Cabinet Ministers in the Lords should face questions in the Commons, says the new Speaker, John Bercow. Good on him. September recess should not be sacred, he adds. I agree with that too – my committee has met twice in the last month.
Entries from September 2009 ↓
“In an exclusive Evening Standard interview, the former home secretary said Mr Brown should consider standing down, perhaps citing ill health, adding: “I think his own dignity ought to look to that kind f solution.” says Joe Murphy in the Evening Standard.
I don’t want to disappoint Joe but the only thing that would actually make this story a;news and b; exclusive, would be if Charles had given an interview begging Gordon Brown to stay.
The first date I could find an newspaper story that had Charlie calling on Gordon to go was 9th April 2008. Incidentally, it was a news story by James Kirkup in the Telegraph. James seems to have dusted down exactly the same story today. It’s made the front page lead story on the Telegraph web site (again).
A quick Google news search for the phrase ‘”charles clarke” “gordon brown” resign’ yields a mere 15,700 news stories relating to Charles Clarke calling on Gordon Brown to resign. I am not sure how many of these stories were exclusive.
Only 3020 of these news stories relate to Charles calling on Gordon resigning with dignity. 5,140 Charles Clarke/Gordon Brown stories mention resigning for the “good of the party”. 5,300 stories relate to Charles calling on Gordon to resign because “he’s not my friend”. I made that last one up.
I think it is fair to say that Charles Clarke would like Gordon Brown to resign.
It’s such a shame that the first genuine website to take the daily cross-party temperature on the issues of the day has had to effectively end this way. PoliticsHome has been bought by Conservative Party vice-chairman Lord Ashcroft, prompting the resignation, with honour, of Editor-in-Chief Andrew Rawnsley.
In Andrew’s words:
“I became editor-in-chief on the basis that PoliticsHome was dedicated to being a non-partisan site clearly independent of any party both editorially and financially,” said Rawnsley, who is associate editor and chief political commentator of the Observer.
“It was essential for users of the site that they could feel absolute confidence in the political independence of PoliticsHome. I do not believe that can be compatible with being under the ownership of the deputy chairman of the Conservative party.”
“I therefore greatly regret the decision made by Stephan Shakespeare, the chairman, to do a deal which places PoliticsHome under the ownership of Michael Ashcroft, the deputy chairman of the Conservative party. The site has been folded along with ConservativeHome into a new entity in which Lord Ashcroft is the majority shareholder.”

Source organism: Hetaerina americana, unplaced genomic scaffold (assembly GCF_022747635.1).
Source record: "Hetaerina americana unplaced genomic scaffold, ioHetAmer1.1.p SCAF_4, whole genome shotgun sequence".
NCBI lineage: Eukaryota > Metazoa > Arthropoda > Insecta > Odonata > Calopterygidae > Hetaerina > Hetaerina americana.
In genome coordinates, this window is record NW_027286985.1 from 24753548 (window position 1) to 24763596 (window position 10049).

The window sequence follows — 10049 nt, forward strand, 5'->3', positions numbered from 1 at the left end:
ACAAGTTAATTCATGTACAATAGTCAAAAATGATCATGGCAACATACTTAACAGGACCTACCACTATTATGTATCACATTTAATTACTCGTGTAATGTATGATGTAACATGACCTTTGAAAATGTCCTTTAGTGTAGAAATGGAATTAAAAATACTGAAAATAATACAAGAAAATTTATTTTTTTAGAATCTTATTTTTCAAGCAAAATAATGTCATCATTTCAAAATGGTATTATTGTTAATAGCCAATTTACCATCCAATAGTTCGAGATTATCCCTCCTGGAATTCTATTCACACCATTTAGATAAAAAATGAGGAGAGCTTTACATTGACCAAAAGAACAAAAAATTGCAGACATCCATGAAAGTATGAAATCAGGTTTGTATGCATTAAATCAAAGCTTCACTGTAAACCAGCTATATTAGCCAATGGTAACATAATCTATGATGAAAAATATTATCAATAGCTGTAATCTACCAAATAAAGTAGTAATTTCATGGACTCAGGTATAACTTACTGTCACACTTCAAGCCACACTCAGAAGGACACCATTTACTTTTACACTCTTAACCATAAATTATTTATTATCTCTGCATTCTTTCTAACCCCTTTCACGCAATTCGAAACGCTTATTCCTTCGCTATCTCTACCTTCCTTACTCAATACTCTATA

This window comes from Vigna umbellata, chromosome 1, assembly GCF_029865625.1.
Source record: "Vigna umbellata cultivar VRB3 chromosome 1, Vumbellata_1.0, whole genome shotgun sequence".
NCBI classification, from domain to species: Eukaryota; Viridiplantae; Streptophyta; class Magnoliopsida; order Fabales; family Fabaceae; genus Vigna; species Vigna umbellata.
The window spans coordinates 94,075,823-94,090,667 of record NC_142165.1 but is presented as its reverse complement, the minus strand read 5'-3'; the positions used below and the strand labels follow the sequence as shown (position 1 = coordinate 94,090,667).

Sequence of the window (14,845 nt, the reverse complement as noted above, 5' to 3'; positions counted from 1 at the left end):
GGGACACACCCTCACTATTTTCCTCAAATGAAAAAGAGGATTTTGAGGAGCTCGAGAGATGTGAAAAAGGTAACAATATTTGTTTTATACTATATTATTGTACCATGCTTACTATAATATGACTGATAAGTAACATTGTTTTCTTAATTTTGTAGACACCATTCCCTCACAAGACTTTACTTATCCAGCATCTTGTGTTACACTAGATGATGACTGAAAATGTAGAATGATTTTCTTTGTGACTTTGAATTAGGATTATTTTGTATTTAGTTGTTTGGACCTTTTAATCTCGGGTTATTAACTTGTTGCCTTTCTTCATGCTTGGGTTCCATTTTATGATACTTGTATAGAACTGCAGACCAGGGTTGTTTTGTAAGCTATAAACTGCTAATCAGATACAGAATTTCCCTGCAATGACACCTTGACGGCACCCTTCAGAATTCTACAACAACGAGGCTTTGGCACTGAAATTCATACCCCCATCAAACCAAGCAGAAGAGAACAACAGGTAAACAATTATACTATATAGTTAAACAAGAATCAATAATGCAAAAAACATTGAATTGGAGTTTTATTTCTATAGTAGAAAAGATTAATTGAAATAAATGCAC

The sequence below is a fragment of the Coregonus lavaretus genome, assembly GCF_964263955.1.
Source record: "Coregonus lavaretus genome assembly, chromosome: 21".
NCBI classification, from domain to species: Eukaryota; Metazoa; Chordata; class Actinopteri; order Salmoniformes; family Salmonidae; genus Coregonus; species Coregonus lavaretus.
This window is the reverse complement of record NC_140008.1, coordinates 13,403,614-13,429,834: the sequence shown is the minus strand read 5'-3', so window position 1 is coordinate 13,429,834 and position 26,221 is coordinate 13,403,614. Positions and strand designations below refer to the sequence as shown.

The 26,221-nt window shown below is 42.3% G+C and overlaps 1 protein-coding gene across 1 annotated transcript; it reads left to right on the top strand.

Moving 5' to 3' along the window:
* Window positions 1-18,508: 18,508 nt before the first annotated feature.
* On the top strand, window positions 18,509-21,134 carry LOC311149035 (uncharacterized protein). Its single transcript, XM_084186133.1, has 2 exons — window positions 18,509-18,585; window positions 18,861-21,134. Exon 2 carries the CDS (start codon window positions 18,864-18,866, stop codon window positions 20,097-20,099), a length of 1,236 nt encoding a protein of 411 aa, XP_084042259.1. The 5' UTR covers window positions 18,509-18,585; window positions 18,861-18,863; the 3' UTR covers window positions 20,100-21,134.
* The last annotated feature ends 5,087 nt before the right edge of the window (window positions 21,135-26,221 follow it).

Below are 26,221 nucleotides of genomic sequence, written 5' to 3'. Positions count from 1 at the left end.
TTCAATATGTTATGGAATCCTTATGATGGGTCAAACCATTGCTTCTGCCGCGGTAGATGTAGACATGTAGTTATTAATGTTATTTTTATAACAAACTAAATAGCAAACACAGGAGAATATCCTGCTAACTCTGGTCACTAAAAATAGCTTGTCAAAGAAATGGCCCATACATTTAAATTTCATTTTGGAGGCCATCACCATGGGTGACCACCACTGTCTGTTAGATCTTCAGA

I’ve resigned as a panel member too. I’m certain that I won’t be the only one. What a great shame.
I think I may have mentioned Brief Lives by Alan Watkins before.
There’s an hilarious passage on Auberon Waugh that I must share with you.
“He did his national service as a subaltern in the Royal Horse Guards and was sent to Cyprus. One day he noticed and impediment in the elevation of the Browning machine gun in his armoured car, and resolved to investigate it. He moved to the front of the gun, seized it and wiggled it up and down, whereupon it started to fire bullets into him. He survived, but lost a lung, his spleen, several ribs and a finger. As he was lying on the ground, waiting for the ambulance, he said to his platoon sergeant, a parachutist from Bristol called Chudleigh: ‘kiss me, Chudleigh.’ Chudleigh, however, did not spot the reference, and afterwards treated Waugh with suspicion and reserve…..It was believed by some that he had been fired on by his own troops – similar stories were told about his father – and also that he had lost a testicle, but both these tails were convincingly denied by Waugh”
I’m still laughing, days after reading that passage.
I mentioned that the government had decided not to take powers that might oblige political parties to use electoral imprints in the online space. Well Mark Pack has excelled himself in coming up with a draft set of principles for digital electoral imprints. You can find the draft proposals over at the Wardman Wire. I’m going to mention this to the General Secretary of the Labour Party next time I see him. It strikes me that if Labour, the Tories and the Lib Dems sign up to a common set of principles it will have a positive effect on the type of online campaigns that are considered acceptable by voters and members of political parties.
Labour matters points to a recent news story by Cathy Newman of Channel 4 news. In it, she covers a speech by George Osborne describing how he is going to make “Tory Whitehall learn from Tory Town Halls” and points to Hammersmith and Fulham Council as an example.
Have a look at Ms Newman at about 1.14 seconds in the news story on the Labour matters web site. She’s talking about planning gains from the Westfield centre and is filmed in a new library saying: “It would have cost 2.2 million to build… but taxpayers didn’t pay a penny of that…. private developers paid for a new library and two new train stations…. Well this library’s proof, the Tories say, that the public sector can get more bang for it’s buck. And when you look at all the gleaming glass and steel and think that the taxpayers got all this for free, it’s very hard to complain”
Yes, very hard to complain. Except says Labour matters, the deal to build the Westfield centre was signed by a Labour authority. So, as Labour Matters suggests, either the Tories hoodwinked Cathy Newman when briefing her or she’s willingly broadcast a misleading story.